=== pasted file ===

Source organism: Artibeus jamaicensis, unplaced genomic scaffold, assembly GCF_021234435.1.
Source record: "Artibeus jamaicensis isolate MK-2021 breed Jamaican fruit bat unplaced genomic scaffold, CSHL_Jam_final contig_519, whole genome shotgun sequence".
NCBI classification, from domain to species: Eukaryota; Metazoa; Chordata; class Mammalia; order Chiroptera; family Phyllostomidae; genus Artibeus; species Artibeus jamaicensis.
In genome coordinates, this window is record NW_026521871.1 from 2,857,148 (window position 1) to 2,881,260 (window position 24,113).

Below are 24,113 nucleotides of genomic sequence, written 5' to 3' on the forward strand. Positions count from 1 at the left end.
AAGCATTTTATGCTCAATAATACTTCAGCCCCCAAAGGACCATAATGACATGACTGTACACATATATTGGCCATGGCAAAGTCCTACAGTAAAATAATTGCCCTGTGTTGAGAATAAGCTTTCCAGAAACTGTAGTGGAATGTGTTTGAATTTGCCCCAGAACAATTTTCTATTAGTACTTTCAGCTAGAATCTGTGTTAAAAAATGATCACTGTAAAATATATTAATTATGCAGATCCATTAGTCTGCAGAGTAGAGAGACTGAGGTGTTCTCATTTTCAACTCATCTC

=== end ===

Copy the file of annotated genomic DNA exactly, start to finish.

Source organism: Artibeus jamaicensis, unplaced genomic scaffold, assembly GCF_021234435.1.
Source record: "Artibeus jamaicensis isolate MK-2021 breed Jamaican fruit bat unplaced genomic scaffold, CSHL_Jam_final contig_519, whole genome shotgun sequence".
NCBI classification, from domain to species: Eukaryota; Metazoa; Chordata; class Mammalia; order Chiroptera; family Phyllostomidae; genus Artibeus; species Artibeus jamaicensis.
In genome coordinates, this window is record NW_026521871.1 from 2,857,148 (window position 1) to 2,881,260 (window position 24,113).

Below are 24,113 nucleotides of genomic sequence, written 5' to 3' on the forward strand. Positions count from 1 at the left end.
AAGCATTTTATGCTCAATAATACTTCAGCCCCCAAAGGACCATAATGACATGACTGTACACATATATTGGCCATGGCAAAGTCCTACAGTAAAATAATTGCCCTGTGTTGAGAATAAGCTTTCCAGAAACTGTAGTGGAATGTGTTTGAATTTGCCCCAGAACAATTTTCTATTAGTACTTTCAGCTAGAATCTGTGTTAAAAAATGATCACTGTAAAATATATTAATTATGCAGATCCATTAGTCTGCAGAGTAGAGAGACTGAGGTGTTCTCATTTTCAACTCATCTC